For example you note that 17 of 30 starters next year being from rounds 1 & 2 that means that the other 13 come from round three or later. there isn't a big difference between 17 & 13 and in a sample size of 30 you're looking at an high possibility of results influenced by random variance.

    Furthermore, while acknowledging the small sample size, I think it's notable that of the 1st round picks you noted most of them aren't playing for the team that drafted them (and I'm pretty sure if you asked Pittsburgh if they'd like a do-over on MA Fluery they'd take you up on it). The teams that made those picks aren't the ones primarily benefitting from these players prime years.

    With few exceptions starting goalies just aren't as valuable as #1C's or #1D. They're cheaper in trade and develop slower so you can't leverage their team controlled contract years as much. I can't help but come to a conclusion that it's better to take flyers of goalies later in the draft while exploring other means of acquiring them.

    1. FYI: As much as I disagree with your findings here I love your blog. In a internet filled with Bleacher Reports It's a rare bit of quality.

    2. I agree you'd never take a chance on a goalie if with some certainty you could select a #1C or #1D or for that matter, even a #2C or a #2D -- but was that calibre of player still available at No. 34 in this year's draft? History suggests not.

      Selecting a position player instead of a goalie when Flames selected Irving or Krahn likely wouldn't have made any difference at all if you review the consensus next position players available in both of those instances. It's quite likely Calgary would have drafted a D or F that was a flop instead.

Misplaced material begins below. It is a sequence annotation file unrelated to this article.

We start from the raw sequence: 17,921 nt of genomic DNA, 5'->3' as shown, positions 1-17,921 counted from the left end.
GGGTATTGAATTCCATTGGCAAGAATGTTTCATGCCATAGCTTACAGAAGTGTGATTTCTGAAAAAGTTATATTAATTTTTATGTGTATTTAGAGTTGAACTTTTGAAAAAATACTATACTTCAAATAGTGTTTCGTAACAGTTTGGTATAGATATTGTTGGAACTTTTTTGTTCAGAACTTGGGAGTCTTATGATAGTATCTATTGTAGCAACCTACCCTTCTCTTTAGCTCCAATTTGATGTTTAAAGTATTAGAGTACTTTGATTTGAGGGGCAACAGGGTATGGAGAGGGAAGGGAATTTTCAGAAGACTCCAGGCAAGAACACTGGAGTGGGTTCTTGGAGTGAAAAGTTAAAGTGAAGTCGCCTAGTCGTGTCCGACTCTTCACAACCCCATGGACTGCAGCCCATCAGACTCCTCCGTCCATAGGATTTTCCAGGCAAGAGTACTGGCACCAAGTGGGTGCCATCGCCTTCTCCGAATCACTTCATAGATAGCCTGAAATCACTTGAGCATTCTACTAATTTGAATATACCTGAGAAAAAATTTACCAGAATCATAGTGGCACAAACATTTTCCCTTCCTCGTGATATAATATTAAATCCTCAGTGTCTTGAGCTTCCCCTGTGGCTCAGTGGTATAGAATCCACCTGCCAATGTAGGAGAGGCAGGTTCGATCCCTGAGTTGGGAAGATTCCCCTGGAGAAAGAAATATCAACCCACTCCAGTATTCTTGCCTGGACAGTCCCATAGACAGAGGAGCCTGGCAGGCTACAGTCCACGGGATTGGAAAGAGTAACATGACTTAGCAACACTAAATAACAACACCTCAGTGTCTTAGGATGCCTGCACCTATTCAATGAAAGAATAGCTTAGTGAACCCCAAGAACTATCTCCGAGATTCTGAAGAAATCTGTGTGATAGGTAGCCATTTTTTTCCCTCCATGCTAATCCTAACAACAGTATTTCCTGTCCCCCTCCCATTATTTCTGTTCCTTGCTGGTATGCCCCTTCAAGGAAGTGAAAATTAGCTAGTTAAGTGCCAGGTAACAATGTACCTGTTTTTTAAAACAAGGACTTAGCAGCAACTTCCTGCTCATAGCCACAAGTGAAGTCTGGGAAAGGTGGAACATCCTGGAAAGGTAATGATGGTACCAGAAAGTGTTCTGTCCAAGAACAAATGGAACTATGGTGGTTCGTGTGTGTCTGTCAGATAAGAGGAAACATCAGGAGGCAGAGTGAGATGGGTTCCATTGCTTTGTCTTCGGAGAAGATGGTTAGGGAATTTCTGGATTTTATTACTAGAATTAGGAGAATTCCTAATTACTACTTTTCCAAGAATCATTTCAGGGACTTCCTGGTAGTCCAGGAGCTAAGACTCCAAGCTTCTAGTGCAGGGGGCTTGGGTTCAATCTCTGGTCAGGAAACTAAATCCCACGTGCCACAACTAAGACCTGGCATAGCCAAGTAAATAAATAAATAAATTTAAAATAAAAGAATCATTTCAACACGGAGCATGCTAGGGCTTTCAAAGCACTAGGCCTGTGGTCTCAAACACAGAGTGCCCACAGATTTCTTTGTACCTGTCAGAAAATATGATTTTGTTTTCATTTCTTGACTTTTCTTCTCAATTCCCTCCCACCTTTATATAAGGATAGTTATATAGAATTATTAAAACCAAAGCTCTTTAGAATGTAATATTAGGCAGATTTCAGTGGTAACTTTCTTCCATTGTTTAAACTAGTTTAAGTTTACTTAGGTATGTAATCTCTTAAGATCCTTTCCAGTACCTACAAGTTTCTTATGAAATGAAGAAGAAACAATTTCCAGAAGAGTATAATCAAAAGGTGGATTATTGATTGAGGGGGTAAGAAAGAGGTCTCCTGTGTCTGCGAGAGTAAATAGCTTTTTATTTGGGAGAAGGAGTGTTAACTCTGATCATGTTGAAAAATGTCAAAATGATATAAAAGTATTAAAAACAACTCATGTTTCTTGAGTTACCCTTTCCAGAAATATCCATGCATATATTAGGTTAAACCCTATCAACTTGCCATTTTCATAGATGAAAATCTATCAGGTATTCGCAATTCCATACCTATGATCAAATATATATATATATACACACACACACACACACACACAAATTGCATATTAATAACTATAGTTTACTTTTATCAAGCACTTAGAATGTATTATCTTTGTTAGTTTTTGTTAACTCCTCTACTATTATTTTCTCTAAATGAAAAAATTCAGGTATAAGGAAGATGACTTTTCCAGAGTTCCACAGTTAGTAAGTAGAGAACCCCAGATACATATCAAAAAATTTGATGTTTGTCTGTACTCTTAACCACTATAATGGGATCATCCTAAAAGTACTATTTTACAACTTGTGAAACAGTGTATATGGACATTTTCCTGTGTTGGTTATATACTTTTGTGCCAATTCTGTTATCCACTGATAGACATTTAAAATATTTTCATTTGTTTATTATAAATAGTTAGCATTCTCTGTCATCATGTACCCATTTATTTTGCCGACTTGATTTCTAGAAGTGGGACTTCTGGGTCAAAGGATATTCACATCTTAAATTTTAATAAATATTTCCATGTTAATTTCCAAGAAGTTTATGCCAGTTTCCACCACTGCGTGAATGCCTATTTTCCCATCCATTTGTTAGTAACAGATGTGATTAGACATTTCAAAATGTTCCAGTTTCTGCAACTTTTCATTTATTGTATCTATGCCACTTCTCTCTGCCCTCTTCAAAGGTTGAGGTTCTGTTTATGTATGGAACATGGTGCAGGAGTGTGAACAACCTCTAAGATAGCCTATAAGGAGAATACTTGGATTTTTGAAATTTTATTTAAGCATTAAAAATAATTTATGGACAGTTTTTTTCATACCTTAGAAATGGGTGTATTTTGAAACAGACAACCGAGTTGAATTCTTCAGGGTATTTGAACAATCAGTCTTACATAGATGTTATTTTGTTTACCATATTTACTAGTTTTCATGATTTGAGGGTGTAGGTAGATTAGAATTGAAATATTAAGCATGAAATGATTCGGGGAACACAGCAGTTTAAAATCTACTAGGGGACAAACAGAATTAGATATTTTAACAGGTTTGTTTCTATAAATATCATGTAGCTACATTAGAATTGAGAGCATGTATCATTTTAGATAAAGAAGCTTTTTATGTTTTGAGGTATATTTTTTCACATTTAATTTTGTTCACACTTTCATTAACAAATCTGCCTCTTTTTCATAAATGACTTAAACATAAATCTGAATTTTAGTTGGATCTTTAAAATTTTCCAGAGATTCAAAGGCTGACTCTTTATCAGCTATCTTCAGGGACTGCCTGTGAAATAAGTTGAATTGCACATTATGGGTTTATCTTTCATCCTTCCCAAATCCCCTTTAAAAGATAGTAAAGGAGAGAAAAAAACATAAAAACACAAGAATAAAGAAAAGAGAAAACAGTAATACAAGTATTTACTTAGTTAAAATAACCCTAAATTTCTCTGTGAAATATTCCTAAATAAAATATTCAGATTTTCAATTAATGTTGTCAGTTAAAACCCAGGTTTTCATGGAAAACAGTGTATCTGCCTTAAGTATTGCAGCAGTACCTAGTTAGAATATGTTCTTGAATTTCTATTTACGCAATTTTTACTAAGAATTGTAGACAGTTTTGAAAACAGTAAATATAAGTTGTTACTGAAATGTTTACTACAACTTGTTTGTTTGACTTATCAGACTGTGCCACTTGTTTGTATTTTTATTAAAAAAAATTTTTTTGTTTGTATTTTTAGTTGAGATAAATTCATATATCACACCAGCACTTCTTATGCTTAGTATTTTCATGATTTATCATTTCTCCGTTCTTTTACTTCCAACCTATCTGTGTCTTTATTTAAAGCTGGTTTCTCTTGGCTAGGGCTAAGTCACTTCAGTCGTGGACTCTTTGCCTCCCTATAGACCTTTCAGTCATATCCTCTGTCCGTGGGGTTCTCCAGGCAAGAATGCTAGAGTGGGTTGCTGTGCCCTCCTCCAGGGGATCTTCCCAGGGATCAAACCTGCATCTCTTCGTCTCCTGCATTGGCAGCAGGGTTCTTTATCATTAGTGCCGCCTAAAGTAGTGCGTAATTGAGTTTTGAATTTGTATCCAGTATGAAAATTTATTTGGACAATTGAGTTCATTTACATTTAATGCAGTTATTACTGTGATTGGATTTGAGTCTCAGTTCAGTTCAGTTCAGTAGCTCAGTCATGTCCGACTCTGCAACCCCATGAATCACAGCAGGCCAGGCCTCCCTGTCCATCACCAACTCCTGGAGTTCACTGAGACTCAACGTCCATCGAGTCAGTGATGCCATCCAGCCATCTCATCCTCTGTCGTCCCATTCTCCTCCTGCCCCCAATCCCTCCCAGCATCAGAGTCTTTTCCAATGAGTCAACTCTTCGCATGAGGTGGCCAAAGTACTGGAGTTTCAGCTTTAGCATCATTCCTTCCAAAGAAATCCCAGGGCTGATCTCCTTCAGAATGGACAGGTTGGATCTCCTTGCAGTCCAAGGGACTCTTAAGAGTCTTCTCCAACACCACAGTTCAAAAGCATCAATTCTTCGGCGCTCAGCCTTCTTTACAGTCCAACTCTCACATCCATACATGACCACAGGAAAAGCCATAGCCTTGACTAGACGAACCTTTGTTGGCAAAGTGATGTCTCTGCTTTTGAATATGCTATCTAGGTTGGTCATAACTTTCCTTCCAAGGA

Personally, if you're not sure your next D, F, or G is going to be a top flight NHL player, I can't fault a team desperately in need of a young goalie with rolling the dice and selecting their top-ranked G, rather than their No. 7 ranked C or their No. 6 ranked D.

      Odds are always better if you try for a single. Given improved state of the minor leagues -- and another very high pick (or two) coming next year, don't mind the home run swing in that place. I wouldn't have liked it at No. 12 or at No. 23, but No. 34 -- I get it.

      Thanks for the kind words, appreciate the feedback.

  6. Nice to read someone who doesn't say, "Drafting goalies is voodoo."

  7. Some people don't agree with my perspective and I'm not here to sway opinion, just provide some facts and recent history for people to consider.

    Trends change and evolve and we need to revisit old myths from time to time to ensure they're still relevant and accurate. This one could be evolving. I'm not suggesting Mason McDonald will work out but as I said in the article, I understand the move and was a worthwhile gamble.

    Five years from now, there will be many 'hindsight experts' but truth is, there are no guarantees with anyone you'd be drafting at No. 34.